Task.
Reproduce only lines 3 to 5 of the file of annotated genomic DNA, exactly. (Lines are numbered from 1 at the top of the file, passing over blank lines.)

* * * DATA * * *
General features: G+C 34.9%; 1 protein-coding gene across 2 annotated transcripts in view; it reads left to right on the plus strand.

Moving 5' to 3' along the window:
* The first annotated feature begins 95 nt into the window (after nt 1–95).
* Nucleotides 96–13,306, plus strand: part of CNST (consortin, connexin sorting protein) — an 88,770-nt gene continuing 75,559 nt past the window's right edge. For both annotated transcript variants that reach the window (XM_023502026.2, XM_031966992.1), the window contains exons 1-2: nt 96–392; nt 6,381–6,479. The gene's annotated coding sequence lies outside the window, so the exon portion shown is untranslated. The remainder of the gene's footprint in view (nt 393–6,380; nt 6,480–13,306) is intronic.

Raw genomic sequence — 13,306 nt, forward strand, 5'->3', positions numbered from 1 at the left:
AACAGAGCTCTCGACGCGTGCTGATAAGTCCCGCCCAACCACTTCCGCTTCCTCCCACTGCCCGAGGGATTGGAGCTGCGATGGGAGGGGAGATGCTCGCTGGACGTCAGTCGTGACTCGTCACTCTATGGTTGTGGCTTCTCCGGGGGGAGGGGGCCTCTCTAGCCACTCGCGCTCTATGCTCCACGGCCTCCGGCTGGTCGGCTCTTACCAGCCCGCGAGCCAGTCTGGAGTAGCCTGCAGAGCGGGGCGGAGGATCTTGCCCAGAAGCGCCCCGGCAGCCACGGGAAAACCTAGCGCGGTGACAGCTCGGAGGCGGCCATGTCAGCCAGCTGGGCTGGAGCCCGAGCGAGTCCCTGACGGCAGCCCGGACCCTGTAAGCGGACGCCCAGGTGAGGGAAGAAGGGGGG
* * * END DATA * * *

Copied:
* The first annotated feature begins 95 nt into the window (after nt 1–95).
* Nucleotides 96–13,306, plus strand: part of CNST (consortin, connexin sorting protein) — an 88,770-nt gene continuing 75,559 nt past the window's right edge. For both annotated transcript variants that reach the window (XM_023502026.2, XM_031966992.1), the window contains exons 1-2: nt 96–392; nt 6,381–6,479. The gene's annotated coding sequence lies outside the window, so the exon portion shown is untranslated. The remainder of the gene's footprint in view (nt 393–6,380; nt 6,480–13,306) is intronic.

Raw genomic sequence — 13,306 nt, forward strand, 5'->3', positions numbered from 1 at the left: